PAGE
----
Topics: Learning Excellence
The university model revolution: What it is, what it means, and what possibilities are there for corporate education efforts?
This past week had a very insightful interview with the two people running Georgia Institute of Technology's Center for 21st Century Universities. Richard A. DeMillo, the center's director and Georgia Tech's former dean of computing, and Paul M.A. Baker, the center's associate director, spoke at length with Marc Parry, and their discussion points were critical:
What does this mean for professionals in organizational learning and development? Well, this shift has been happening all around us silently: the amount of change in business education, for instance, means that an MBA earned in the mid 1990s did not cover things like activity-based budgeting, balanced scorecards, or mutual-gains approach negotiation to name a few — meaning that the talent acquisition process has needed to reconsider some assumptions. It has been underway silently at some 300 or so corporate universities, in a shift that focuses more on improving collaboration and promotion of good content than setting paths through the content and curriculum. As universities fine-tune their curricula, opportunities to connect specific teams to specific courses will be possible, with some additional structure in place to help encourage reflection and communicating shared understanding from the course and its application to the tasks at hand. Read Marc Parry's interview with Georgia Tech's Richard DeMillo and Paul Baker on The Chronicle of Higher Education, "Could Many Universities Follow Borders Bookstores Into Oblivion?"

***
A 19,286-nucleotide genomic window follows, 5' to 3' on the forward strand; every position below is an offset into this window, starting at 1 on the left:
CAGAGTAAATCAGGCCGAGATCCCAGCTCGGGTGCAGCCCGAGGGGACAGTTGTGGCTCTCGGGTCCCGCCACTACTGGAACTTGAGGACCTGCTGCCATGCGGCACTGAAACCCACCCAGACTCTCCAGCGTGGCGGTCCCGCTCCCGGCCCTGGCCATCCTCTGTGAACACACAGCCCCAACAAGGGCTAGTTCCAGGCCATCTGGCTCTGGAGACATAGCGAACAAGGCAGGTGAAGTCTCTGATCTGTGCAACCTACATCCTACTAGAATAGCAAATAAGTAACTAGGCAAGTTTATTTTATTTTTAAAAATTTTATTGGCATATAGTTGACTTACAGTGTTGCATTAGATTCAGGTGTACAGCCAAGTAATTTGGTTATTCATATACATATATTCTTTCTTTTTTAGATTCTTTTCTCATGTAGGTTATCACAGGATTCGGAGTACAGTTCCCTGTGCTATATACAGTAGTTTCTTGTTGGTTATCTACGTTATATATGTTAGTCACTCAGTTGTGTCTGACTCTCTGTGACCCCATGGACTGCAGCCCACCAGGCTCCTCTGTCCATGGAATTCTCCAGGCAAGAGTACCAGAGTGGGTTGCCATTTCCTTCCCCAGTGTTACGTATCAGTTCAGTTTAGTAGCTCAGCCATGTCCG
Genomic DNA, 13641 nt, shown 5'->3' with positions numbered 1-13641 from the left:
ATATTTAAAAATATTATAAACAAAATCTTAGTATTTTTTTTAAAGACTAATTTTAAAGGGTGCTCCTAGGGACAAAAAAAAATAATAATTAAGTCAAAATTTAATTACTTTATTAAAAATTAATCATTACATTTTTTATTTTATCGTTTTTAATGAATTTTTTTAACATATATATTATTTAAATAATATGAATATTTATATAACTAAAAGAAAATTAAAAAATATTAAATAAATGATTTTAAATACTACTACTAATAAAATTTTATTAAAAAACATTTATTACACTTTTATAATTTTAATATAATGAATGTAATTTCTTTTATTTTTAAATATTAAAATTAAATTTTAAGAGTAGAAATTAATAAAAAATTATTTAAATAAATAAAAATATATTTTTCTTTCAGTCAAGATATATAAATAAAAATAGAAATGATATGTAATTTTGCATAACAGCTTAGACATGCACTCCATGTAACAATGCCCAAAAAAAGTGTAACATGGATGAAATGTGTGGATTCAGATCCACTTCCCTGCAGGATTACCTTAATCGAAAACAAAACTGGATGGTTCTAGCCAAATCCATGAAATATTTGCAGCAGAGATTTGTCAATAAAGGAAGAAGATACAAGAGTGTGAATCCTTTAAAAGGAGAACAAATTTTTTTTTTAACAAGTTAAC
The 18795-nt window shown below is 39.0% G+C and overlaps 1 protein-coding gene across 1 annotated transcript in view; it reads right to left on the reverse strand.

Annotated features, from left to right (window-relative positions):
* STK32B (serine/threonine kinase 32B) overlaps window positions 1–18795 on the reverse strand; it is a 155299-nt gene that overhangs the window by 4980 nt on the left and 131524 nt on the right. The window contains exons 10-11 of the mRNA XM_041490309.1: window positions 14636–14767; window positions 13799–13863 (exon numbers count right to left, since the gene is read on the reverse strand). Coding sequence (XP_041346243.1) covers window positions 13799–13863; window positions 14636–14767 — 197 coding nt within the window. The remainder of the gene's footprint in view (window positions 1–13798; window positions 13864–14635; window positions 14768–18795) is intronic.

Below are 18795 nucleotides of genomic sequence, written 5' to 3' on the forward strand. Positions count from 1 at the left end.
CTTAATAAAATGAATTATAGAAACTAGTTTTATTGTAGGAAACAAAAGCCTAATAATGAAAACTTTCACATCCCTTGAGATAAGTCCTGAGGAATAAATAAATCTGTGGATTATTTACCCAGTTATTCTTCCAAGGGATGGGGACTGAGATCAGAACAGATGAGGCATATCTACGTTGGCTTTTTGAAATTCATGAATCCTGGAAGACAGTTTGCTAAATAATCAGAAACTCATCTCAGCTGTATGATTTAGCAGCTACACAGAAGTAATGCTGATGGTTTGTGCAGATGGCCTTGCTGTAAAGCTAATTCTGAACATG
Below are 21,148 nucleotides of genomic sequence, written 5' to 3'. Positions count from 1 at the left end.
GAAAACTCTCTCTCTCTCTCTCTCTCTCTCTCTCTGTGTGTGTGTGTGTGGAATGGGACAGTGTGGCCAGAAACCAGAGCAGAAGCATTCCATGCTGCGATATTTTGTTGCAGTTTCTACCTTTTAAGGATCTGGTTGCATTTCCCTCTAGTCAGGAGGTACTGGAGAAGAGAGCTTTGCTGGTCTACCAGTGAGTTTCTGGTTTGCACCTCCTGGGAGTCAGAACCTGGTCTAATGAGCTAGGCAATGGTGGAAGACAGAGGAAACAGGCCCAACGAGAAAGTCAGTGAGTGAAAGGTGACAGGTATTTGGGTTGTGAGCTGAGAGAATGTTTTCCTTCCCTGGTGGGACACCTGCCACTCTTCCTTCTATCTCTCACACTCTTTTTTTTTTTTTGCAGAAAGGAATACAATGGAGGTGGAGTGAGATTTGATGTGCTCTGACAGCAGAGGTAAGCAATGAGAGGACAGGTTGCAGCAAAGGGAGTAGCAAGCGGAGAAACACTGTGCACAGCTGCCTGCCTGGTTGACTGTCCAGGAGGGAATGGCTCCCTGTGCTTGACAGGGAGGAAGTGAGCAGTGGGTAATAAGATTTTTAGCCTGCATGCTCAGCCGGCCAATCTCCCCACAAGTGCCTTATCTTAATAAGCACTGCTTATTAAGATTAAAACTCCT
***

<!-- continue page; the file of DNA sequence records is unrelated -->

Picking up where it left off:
One of the biggest risks for senior executives is isolation. One of the smartest solutions is coaching — from subordinates
The problem for senior executives is that the people who give them feedback don't usually see them in action. Robert S. Kaplan, a professor of management practice at Harvard Business School, writes that senior executives "may be 'overseen' by a board of directors or very senior boss," but those superiors are probably not closely watching their daily behavior. On the other hand, subordinates actually observe an executive's behavior on a regular basis. Asking subordinates for feedback is not a practice that has been modeled very much, which explains part of the resistance executives have towards it. But the value can be huge. Read the MIT/Sloan Review article "Why the Best Coach for a Senior Exec Could Be a Subordinate"
What makes a company "family responsible" and how does it connect with learning and development efforts?
Every year, leading experts gather at IESE to participate in the IESE Family-Responsible Employer Index (IFREI) measuring how work/family balance is being treated by companies in different socio-cultural contexts around the world. They consider gender relations in the workplace, suggest areas where companies need to devote more attention, and highlight best practices country by country. Watch the video "Fresh Perspectives on Work/Family Balance"